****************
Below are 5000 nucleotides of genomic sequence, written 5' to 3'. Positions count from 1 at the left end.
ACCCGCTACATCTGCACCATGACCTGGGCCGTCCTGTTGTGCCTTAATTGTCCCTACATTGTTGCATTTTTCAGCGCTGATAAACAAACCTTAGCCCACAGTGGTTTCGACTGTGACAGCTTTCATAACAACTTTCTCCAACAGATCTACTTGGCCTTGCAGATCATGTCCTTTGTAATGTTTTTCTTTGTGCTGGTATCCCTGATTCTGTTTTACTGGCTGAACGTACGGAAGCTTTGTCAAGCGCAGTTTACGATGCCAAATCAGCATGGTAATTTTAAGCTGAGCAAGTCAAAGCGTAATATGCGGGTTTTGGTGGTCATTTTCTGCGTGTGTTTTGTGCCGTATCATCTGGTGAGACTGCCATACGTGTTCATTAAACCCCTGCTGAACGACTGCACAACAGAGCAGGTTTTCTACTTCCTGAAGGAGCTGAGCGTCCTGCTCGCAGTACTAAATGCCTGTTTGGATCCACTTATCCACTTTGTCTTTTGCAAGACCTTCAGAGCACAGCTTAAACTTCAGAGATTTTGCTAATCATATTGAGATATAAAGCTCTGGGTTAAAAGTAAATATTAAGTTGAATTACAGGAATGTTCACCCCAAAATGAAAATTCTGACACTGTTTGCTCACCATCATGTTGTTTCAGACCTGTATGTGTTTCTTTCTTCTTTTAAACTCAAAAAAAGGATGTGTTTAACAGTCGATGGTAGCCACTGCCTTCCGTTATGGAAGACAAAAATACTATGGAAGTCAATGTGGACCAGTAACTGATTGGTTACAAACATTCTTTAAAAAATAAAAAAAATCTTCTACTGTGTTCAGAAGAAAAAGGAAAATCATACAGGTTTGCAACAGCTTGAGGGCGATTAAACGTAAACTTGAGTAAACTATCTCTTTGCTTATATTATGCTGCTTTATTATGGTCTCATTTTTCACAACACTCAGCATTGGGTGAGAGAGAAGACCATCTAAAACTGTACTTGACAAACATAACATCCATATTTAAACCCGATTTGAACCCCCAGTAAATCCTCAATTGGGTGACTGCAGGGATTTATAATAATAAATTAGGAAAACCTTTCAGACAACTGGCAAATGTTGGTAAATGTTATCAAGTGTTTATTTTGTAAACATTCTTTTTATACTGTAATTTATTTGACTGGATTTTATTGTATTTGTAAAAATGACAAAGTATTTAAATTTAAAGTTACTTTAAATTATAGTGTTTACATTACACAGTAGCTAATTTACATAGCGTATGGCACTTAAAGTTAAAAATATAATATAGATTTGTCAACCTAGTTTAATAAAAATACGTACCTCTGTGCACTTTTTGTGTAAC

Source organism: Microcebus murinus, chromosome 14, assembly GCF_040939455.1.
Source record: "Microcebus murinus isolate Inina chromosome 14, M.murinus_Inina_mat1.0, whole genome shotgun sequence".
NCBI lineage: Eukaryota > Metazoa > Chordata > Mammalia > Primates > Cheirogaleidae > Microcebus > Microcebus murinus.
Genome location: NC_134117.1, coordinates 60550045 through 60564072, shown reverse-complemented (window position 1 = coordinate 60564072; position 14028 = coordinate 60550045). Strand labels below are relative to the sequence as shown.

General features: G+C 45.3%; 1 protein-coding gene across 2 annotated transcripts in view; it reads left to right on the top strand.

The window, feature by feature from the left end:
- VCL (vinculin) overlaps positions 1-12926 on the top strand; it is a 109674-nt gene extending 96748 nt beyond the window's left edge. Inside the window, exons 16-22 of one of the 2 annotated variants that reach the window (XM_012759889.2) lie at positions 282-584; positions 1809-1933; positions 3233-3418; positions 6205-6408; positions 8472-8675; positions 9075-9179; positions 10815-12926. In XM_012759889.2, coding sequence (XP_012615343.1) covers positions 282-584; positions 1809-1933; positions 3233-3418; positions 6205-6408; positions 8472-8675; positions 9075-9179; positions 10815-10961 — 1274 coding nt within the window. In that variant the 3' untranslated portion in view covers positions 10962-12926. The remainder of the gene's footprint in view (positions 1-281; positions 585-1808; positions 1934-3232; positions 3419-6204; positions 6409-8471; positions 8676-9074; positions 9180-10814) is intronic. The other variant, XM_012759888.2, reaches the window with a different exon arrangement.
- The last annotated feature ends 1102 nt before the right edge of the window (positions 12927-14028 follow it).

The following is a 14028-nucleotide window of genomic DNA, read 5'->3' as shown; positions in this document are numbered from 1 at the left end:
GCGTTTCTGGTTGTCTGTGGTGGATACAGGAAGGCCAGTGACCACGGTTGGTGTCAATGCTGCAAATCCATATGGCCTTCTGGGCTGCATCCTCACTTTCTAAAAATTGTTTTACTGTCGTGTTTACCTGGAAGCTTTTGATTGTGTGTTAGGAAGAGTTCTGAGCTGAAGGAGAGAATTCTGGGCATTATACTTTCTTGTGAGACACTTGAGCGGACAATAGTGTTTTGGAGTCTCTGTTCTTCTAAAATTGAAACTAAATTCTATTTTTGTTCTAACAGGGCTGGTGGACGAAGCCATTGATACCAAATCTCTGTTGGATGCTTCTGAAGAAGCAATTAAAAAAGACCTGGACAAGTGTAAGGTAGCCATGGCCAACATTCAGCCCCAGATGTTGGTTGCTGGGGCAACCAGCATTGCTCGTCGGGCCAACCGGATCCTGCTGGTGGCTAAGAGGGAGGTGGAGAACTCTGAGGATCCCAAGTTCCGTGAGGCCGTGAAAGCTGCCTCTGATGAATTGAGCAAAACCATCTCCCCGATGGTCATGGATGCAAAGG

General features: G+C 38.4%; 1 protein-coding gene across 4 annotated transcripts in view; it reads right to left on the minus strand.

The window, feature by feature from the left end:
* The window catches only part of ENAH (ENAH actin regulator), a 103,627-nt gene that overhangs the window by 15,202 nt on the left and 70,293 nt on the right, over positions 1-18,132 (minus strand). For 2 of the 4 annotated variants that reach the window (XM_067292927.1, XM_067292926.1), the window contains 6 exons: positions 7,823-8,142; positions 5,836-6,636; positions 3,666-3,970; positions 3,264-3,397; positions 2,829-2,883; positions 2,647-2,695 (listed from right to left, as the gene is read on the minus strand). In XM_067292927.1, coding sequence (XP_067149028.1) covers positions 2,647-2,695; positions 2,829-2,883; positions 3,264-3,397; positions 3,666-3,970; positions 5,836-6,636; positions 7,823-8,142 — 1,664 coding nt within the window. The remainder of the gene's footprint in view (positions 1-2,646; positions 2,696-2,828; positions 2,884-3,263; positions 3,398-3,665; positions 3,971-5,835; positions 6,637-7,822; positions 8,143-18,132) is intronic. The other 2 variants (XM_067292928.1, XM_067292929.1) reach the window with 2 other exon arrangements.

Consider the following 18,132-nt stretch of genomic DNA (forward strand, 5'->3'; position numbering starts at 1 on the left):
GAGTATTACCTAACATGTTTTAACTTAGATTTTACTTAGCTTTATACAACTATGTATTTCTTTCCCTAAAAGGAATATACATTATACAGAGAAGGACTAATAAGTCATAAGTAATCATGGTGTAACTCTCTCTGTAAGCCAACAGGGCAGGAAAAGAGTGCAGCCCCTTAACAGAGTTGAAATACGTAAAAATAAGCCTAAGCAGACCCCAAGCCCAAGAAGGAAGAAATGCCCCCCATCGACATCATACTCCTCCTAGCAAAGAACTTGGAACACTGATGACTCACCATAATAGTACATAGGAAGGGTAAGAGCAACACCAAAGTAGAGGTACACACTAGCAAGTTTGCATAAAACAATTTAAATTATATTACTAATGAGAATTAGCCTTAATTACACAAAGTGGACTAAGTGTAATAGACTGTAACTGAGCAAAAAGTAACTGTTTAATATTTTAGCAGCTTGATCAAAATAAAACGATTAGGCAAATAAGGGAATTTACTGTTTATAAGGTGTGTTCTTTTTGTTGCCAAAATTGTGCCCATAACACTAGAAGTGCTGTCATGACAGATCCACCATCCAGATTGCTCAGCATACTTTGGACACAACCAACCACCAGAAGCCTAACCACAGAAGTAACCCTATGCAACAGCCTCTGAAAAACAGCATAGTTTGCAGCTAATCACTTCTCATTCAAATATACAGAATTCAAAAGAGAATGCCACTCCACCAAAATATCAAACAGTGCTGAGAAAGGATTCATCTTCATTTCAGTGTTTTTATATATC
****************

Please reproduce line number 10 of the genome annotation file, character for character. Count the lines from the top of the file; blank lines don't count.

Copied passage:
- The last annotated feature ends 1102 nt before the right edge of the window (positions 12927-14028 follow it).